GBA Logo horizontal Facebook LinkedIn Email Pinterest Twitter Instagram YouTube Icon Navigation Search Icon Main Search Icon Video Play Icon Plus Icon Minus Icon Picture icon Hamburger Icon Close Icon Sorted

Community and Q&A

Vented open-cell cathedral ceiling

Bob Harshman | Posted in Energy Efficiency and Durability on

Good afternoon – What are the draw backs to venting an open cell spray foam cathedral roof assembly?

To note – the original roof assembly was design was with R30c kraft face batt insulation. – The framing inspector is concerned that I have a double vapor barrier between the kraft face and rigid XPS.

GBA Prime

Join the leading community of building science experts

Become a GBA Prime member and get instant access to the latest developments in green building, research, and reports from the field.

Replies

  1. GBA Editor
    Martin Holladay | | #1

    Bob,
    Q. "What are the drawbacks to venting an open-cell spray foam cathedral roof assembly?"

    A. None, as far as I know. There are benefits.

    Q. "The framing inspector is concerned that I have a double vapor barrier between the kraft face and rigid XPS."

    A. The kraft-faced fiberglass is on your wall, not your ceiling. I'm confused by your inspector's concern. Are you talking about the wall assembly or the ceiling assembly?

  2. Expert Member
    Dana Dorsett | | #2

    Neither 1" XPS nor a kraft facer on a batt is a vapor barrier. A vapor barrier is defined in code as a "Class-I vapor retarder", which is a vapor permeance of less than 0.1 perms.

    At 1" most XPS isn't even a Class-II vapor retarder- it's over 1 perm (but not by much- typically ~1.5 perms @ 1", give or take a few tenths). That's still more than 10x the vapor permeance of a vapor barrier.

    Asphalted kraft facers are under 1 perm when the entrained air in the insulation is dry, but rises to 5+ perms (which is more vapor open than standard latex ceiling paint) when it's humid enough to support rapid mold growth.

  3. Expert Member
    Dana Dorsett | | #3

    I noticed in the detail drawing that you're sistering-on 2x10s to a 2x4 top chord truss. The thermal bridging of that 2x10 undercuts the performance of the insulation.

    It would be higher performance to add a 2x4 spaced at the distance of the intended insulation depth, which would provide a significant thermal break on the framing as opposed to a thermal bridge.

  4. Bob Harshman | | #4

    Martin - The original design was to use kraft face R30c batt insulation (see attached) against the site made XPS baffle. When the framing inspector came out he voiced his concern about trapping moisture between the kraft face and the XPS baffle. As Dana has pointed out, it sounds as though the XPS @ 1" will allow drying towards the exterior of the house.

    Dana - is the kraft face similar to a smart vapor barrier? -> Going from 1 perm when dry to 5 perm when moist sounds like it helps moisture escape?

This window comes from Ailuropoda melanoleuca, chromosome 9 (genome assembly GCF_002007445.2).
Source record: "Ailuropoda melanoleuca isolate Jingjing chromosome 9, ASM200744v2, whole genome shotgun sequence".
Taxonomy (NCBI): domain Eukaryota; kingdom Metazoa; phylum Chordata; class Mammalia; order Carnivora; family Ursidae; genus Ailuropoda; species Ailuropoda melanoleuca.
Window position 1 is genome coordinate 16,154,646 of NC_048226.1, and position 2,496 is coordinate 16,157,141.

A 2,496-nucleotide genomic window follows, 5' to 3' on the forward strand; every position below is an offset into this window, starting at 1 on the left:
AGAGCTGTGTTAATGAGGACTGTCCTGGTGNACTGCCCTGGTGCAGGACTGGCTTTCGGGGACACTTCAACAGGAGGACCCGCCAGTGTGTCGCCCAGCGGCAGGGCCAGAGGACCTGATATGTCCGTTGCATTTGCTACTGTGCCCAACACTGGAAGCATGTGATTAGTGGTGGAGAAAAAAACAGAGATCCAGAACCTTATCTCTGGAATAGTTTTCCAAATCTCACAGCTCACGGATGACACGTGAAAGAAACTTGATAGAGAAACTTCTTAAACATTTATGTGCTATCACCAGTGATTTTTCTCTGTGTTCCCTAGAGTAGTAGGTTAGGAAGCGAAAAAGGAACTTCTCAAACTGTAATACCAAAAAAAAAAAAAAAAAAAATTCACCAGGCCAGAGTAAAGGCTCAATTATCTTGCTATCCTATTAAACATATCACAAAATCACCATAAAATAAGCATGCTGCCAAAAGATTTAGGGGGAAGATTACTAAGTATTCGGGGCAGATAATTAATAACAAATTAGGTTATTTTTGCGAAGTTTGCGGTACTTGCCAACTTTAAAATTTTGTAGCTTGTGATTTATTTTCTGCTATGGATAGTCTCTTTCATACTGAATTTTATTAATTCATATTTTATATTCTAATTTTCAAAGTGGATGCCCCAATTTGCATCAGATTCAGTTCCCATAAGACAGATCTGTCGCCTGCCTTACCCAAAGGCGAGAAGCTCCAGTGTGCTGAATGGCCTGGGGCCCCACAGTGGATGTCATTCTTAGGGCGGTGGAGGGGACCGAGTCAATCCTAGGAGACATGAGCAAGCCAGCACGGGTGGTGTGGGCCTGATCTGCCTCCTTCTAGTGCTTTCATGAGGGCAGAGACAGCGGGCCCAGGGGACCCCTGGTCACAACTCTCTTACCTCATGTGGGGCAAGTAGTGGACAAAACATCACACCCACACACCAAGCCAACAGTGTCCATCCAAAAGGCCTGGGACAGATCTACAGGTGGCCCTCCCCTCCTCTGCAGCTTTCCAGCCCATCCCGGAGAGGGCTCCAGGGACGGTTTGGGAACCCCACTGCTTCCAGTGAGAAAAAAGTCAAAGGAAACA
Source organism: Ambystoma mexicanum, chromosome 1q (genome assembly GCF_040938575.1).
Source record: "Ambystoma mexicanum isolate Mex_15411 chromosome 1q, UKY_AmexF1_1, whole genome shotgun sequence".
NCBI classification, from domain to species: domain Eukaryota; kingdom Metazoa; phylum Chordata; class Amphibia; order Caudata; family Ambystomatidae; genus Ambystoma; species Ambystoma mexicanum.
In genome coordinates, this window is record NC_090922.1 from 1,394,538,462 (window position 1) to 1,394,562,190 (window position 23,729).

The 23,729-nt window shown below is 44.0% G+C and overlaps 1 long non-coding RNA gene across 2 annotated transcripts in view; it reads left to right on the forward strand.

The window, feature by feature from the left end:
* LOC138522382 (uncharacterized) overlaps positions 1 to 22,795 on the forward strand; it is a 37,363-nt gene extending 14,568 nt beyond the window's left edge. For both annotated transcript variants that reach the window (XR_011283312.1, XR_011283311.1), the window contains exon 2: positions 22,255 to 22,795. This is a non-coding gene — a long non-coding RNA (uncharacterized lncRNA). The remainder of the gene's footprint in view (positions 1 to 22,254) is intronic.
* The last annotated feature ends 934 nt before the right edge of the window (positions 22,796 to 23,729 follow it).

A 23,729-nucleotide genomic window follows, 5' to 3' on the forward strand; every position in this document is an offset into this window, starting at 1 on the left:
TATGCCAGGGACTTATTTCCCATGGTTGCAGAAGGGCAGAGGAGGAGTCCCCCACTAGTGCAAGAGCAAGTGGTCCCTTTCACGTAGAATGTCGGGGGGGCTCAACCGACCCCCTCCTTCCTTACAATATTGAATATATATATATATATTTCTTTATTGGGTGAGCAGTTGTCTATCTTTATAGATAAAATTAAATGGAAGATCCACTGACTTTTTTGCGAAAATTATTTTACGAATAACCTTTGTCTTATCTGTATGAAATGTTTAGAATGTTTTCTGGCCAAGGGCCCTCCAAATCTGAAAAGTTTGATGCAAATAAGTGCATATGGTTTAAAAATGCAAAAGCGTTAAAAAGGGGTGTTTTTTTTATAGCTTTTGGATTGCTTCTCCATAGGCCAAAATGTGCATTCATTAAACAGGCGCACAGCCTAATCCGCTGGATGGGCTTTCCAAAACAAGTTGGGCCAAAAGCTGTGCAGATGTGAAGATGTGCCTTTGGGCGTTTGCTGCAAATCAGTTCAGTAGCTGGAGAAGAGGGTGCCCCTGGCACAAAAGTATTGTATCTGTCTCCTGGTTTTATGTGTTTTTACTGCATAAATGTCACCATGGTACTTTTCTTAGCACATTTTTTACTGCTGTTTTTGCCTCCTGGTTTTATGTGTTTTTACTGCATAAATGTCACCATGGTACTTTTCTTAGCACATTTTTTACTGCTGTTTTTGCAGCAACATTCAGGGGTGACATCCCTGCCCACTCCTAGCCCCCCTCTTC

Also, Dana I am not sure I follow where you are adding a 2x4 -> would this be parallel with the sistered 2x10?

    Final question of the two roof assemblies - Which would be the better roof? Using the Batt approach or spending more $$ on a vented open cell assembly?

    Thanks for the quick responses!!

  5. GBA Editor
    Martin Holladay | | #5

    Bob,
    Your building inspector's concern is baseless. As Dana explained, vapor can pass through 1 inch of XPS. There is also some vapor transfer (drying to the exterior) through the sides of the rafters (which have contact with the air moving through the ventilation gap). For more information on this issue, see Site-Built Ventilation Baffles for Roofs.

    Kraft facing is, indeed, a smart retarder with variable vapor permeance.

    Open-cell spray foam and fiberglass batts have about the same R-value per inch. If perfectly installed, the fiberglass batts will perform as well as the open-cell spray foam. That said, batts are rarely installed perfectly, so the spray foam would usually perform a little better. It's expensive, though.

  6. Expert Member
    Dana Dorsett | | #6

    >I am not sure I follow where you are adding a 2x4 -> would this be parallel with the sistered 2x10?

    No, the 2x4 would be INSTEAD of a sistered 2 x 10, with the bottom edge of the 2x4 placed where the bottom edge of the 2x10 might have been.

    By sistering on a 2x10 you're doubling the framing fraction for the exterior 3.5" (the 2x4 truss chord/rafter), but then extending that low-R wood through the insulation layer. If a 2x4 was used instead there would be at least R8 of open cell foam between the bottom edge of the original 2x4 truss element and the top side of the new 2x4. With a sistered 2x10 that space would be filled with R2.5-ish wood.

    So between the R8 thermal break of replacing some of the 2x10 wood with foam and the smaller framing fraction on the exterior side, the overall thermal performance improves pretty significantly.

Log in or create an account to post an answer.

Community

Recent Questions and Replies

  • |
  • |
  • |
  • |